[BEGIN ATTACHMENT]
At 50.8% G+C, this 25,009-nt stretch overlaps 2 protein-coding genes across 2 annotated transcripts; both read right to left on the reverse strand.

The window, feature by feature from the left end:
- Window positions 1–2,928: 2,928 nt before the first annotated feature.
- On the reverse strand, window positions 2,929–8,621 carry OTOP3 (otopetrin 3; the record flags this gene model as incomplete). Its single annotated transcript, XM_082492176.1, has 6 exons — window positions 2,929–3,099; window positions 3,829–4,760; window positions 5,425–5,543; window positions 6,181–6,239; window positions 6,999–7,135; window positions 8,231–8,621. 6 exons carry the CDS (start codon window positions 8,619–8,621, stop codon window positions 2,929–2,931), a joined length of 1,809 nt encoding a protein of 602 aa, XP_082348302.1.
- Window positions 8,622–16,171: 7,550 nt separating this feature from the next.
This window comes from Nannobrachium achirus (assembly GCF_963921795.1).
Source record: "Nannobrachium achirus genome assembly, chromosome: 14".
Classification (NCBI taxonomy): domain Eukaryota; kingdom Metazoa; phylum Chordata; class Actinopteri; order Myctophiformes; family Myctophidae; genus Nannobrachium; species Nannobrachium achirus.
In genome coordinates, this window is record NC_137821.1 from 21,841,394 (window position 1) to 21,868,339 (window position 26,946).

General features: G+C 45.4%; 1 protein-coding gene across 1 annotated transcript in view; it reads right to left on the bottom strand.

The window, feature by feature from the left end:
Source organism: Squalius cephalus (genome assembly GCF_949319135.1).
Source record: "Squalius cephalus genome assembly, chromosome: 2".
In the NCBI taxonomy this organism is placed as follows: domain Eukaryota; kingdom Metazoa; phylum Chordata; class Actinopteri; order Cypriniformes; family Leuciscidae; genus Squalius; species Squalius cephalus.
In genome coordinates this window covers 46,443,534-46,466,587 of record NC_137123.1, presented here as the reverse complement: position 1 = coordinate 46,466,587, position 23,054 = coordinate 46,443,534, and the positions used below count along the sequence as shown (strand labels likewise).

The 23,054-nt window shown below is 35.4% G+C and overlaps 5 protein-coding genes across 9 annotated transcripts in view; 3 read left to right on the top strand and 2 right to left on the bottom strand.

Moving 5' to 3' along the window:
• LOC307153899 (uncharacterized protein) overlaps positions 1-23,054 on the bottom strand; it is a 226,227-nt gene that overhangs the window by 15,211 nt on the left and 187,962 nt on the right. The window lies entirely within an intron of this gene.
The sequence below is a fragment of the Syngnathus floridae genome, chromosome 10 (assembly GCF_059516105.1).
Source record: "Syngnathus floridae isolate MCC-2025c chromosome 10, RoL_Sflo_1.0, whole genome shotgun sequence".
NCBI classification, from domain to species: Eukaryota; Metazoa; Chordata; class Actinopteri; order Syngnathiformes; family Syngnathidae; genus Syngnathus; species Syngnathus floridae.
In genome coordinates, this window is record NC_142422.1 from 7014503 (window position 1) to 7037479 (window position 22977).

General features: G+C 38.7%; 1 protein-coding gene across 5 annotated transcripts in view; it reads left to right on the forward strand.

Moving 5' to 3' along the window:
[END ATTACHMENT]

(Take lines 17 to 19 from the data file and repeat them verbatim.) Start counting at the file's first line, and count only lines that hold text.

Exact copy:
Moving 5' to 3' along the window:
• LOC307153899 (uncharacterized protein) overlaps positions 1-23,054 on the bottom strand; it is a 226,227-nt gene that overhangs the window by 15,211 nt on the left and 187,962 nt on the right. The window lies entirely within an intron of this gene.
The sequence below is a fragment of the Syngnathus floridae genome, chromosome 10 (assembly GCF_059516105.1).